Middle School, High School
Matt Ridenour – Barringer Fellow, MTI
Type of Lesson
Type of Project (Individual/Group/Both)
The Declaration of Independence outlines a series of grievances leveled against the King of England by the American colonists. However, many other documents prior to the Declaration also give voice to the frustrations of the people (and the manners by which they feel their liberties are being taken away), as well as the English justification for their policies and actions. What themes dominate the positions of the two sides, who seem to be worlds apart by 1776? In this challenge, you will discover that for yourself.
In this challenge, students exercise the historical thinking skills of comparing and contrasting. This includes the ability to describe and evaluate multiple historical developments within one society and one or more developments across or between different groups. It also involves the ability to identify and evaluate multiple perspectives on a given historical experience.
Notes to Teacher
This is best used as an introduction to the Declaration of Independence (and the events that precipitated it), although it may also be helpful as a review activity.
- Explore the general images collection from 1763-1776 and select five documents that you believe best represent the frustrations of the American people during the aforementioned years. Add those images to your personal collection.
- Explore images from the very same time period and select five documents that you believe best represent the policies (and justification for those policies) of the British during the years leading up to the American Revolution in 1776. Add those images to your collection.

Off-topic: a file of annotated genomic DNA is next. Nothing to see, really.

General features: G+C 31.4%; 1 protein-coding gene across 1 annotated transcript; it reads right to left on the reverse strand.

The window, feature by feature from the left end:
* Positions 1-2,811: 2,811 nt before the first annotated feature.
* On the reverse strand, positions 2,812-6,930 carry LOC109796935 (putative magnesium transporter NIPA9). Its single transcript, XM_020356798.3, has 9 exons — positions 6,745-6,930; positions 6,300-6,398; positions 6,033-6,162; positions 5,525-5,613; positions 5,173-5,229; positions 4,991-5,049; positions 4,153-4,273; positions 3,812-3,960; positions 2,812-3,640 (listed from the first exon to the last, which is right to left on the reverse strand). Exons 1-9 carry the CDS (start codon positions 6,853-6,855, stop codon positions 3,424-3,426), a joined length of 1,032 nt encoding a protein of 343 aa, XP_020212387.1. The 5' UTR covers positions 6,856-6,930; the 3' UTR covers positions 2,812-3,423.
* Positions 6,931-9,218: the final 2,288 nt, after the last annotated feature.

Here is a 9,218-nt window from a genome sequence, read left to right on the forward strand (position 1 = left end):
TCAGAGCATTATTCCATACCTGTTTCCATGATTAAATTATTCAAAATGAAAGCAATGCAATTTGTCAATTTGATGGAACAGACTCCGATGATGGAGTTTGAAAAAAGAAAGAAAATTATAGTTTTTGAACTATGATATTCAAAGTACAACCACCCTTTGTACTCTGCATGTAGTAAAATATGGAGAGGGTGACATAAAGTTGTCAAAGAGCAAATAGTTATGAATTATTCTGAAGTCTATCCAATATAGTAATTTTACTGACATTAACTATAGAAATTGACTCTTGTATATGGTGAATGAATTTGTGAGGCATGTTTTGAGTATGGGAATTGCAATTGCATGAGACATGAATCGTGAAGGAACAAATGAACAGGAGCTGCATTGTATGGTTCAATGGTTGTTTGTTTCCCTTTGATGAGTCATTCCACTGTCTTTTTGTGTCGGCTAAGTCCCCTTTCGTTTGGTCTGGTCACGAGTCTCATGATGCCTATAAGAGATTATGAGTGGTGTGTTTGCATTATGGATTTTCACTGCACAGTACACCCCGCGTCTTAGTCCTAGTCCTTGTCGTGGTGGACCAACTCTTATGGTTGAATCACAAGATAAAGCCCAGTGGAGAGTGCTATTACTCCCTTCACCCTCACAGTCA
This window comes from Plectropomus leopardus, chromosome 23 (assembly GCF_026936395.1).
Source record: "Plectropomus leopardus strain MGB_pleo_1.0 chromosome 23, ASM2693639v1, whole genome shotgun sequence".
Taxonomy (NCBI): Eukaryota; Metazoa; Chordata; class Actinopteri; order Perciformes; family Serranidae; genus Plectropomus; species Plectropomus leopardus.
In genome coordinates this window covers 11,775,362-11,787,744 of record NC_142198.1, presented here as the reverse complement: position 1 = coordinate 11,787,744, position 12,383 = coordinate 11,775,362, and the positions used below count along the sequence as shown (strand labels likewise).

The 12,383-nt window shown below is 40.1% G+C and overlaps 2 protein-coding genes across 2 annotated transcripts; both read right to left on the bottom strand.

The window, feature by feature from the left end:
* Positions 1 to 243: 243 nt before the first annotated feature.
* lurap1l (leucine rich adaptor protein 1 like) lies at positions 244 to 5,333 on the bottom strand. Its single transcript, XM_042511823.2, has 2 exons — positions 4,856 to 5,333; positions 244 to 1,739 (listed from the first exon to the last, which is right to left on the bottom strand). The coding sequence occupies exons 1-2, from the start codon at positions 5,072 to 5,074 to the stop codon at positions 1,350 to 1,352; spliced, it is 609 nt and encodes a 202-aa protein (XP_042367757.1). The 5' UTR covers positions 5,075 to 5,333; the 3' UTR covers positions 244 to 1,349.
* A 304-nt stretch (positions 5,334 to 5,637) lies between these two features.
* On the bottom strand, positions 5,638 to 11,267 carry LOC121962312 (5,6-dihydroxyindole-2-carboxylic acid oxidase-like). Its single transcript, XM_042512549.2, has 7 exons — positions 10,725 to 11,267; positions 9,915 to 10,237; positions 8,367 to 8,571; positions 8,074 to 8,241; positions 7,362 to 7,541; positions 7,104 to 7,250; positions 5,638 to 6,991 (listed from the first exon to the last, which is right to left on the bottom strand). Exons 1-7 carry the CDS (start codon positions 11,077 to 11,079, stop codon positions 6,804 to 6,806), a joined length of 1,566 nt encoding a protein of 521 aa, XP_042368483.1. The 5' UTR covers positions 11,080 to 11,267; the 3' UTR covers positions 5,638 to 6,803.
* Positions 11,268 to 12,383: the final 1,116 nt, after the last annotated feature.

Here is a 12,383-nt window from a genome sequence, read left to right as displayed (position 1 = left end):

- Open TWO separate word clouds (or “wordles”). Place the documents you’ve chosen into their respective word clouds boxes. NOTE: Word clouds – or wordles – break down documents (or in this case, a series of documents) and display their most common or frequently used words. Otherwise stated, what shows up in your word cloud are the words/themes that dominate the collection of documents you have inputed. Words that appear with greater frequency are larger than the others.
- Compare and contrast the two word clouds you have created. Consider the following questions (in no particular order), either on your own or with another student in your class:
1. What words/themes dominate the two individual clouds?
2. What connections can you make between the two clouds?
3. How do these two clouds simplify your understanding of revolution in America?
4. How do these two clouds complicate your understanding of revolution in America?
5. What questions arise as you consider the information in these two clouds? Be sure to ask your teacher.